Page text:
1. The relationship between pure and applied science is strictly linear, with the pure science directing applied science, and never the other way round.
2. Though engineering draws heavily from pure science, it contributes to knowledge, by incorporating the constraints and conditions in the real world.
3. The unique task of the engineer is to identify, understand, and interpret the design constraints to produce a successful result.
Let us sum up the passage. The passage states that physics seeks to understand the behaviour of matter without regard to whether it will afford any practical benefit while engineering uses the theories of physics for some specific use. Secondly, in real-world situations, engineers often use theories from physics that have been rejected under controlled experimental situations. Option 1 is an assumption that is not borne out by the passage. The passage does state that theories of physics or pure sciences do direct applied sciences such as engineering but we do not know whether or not the reverse is true. Thus, option 1 is eliminated. Option 2 summarizes the paragraph succinctly. It restates the meanings given in summing up the passage. Though engineering uses a lot of theories of physics it also accepts a lot of theories rejected by physicists that have been created in controlled experimental situations because they happen to work in real-world situations. Option 3 erroneously refers to “design constraints” instead of the “acceptance and rejections of theories of pure science.” The paragraph does not mention “design constraints” at all but the fact that engineers frequently use theories of physics that have been rejected in controlled experimental situations. Thus, option 3 is eliminated. Option 4 distorts the meaning of the paragraph. Engineering and physics do not fundamentally differ on matters like building a bridge or a nuclear reactor. The paragraph states in sentence 2 that engineers use the theories of physics to build bridges and nuclear reactors. It is just that some theories of physics which have been rejected in controlled experimental situations are put into use by engineers in real-world situations but fundamentally engineers use the theories of physics and do not differ from them. Hence, the correct answer is option 2.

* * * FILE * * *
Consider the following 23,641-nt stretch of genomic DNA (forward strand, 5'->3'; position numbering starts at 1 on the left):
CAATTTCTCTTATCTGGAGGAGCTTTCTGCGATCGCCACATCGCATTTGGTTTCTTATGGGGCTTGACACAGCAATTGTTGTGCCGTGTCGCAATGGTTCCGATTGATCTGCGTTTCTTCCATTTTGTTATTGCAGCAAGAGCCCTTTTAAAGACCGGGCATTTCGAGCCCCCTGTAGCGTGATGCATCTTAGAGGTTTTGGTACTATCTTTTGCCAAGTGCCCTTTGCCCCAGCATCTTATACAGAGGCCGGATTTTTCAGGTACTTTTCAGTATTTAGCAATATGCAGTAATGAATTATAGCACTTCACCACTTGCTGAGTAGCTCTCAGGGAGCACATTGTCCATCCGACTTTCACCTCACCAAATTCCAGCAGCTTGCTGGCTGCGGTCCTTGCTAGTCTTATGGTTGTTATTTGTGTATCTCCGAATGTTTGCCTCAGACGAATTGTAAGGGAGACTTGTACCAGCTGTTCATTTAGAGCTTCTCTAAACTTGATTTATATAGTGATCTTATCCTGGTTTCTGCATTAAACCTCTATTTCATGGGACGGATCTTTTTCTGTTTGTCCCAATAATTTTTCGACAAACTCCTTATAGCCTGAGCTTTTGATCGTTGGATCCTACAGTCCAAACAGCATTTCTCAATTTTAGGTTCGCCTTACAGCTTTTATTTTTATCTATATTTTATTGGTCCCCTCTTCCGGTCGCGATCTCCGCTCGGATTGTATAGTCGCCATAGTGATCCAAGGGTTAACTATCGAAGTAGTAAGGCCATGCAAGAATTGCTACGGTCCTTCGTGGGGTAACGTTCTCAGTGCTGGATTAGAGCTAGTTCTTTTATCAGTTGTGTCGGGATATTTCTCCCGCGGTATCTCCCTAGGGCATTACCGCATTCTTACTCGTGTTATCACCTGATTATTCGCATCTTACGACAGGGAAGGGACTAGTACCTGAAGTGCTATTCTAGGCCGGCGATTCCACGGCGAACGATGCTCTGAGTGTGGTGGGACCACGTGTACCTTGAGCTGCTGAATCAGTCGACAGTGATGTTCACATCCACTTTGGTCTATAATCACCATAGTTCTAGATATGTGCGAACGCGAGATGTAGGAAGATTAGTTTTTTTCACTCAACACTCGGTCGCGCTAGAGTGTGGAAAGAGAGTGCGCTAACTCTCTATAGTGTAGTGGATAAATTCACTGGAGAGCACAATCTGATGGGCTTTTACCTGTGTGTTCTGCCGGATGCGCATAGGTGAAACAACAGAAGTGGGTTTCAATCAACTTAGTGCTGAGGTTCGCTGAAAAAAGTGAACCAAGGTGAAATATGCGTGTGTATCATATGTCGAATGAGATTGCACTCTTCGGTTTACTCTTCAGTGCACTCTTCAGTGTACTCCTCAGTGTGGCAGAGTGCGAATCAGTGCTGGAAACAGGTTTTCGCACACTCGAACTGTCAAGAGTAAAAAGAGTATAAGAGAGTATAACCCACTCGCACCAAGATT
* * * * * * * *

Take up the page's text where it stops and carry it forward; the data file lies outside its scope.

Q3) CAT 2019 (Slot 2)
Vance Packard’s The Hidden Persuaders alerted the public to the psychoanalytical techniques used by the advertising industry. Its premise was that advertising agencies were using depth interviews to identify hidden consumer motivations, which were then used to entice consumers to buy goods. Critics and reporters often wrongly assumed that Packard was writing mainly about subliminal advertising. Packard never mentioned the word subliminal, however, and
devoted very little space to discussions of “subthreshold” effects. Instead, his views largely aligned with the notion that individuals do not always have access to their conscious thoughts and can be persuaded by supraliminal messages without their knowledge.
1. Packard held that advertising as a ‘hidden persuasion’ builds on peoples’ conscious thoughts and awareness, by understanding the hidden motivations of consumers and works at the subliminal level.
2. Packard argued that advertising as a ‘hidden persuasion’ works at the supraliminal level, wherein the people targeted are aware of being persuaded, after understanding the hidden motivations of consumers and works.
3. Packard argued that advertising as a ‘hidden persuasion’ understands the hidden motivations of consumers and works at the subliminal level, on the subconscious level of the awareness of the people targeted.
4. Packard held that advertising as a ‘hidden persuasion’ understands the hidden motivations of consumers and works at the supraliminal level, though the people targeted have no awareness of being persuaded.
What does the passage state? Vance Packard’s argument is clear. Advertising agencies use supraliminal messages, which individuals are not conscious of, to entice them to buy goods. Furthermore, individuals have no knowledge or awareness that supraliminal messages are being used to entice them. Now let us examine each option: Option 1 contradicts Packard’s assertion by stating that advertising or the ‘hidden persuasion’ builds on peoples’ conscious thoughts and awareness. The passage clearly states that advertisers use supraliminal messages which people are not conscious of. Secondly, option 1 states that advertising works at the subliminal level. Packard was clear that the hidden persuasion works at the supraliminal level. Therefore, option 1 can be eliminated.